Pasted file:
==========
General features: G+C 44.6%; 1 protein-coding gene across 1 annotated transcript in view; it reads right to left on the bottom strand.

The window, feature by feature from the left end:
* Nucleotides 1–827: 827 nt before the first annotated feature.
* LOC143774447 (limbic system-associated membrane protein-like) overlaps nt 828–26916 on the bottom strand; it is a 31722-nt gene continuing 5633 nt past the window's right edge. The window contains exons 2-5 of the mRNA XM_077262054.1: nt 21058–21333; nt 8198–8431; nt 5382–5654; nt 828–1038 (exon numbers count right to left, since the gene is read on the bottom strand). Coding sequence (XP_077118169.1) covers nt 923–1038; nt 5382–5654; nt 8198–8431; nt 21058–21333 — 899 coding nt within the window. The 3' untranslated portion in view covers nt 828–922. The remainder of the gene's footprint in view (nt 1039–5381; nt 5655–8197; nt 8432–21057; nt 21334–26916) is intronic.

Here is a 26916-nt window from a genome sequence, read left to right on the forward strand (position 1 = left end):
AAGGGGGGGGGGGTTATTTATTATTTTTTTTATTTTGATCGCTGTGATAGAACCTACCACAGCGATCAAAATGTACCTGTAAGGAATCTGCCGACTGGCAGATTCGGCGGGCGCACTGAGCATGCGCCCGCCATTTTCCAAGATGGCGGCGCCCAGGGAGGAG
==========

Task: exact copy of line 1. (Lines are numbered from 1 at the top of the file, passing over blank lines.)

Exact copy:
General features: G+C 44.6%; 1 protein-coding gene across 1 annotated transcript in view; it reads right to left on the bottom strand.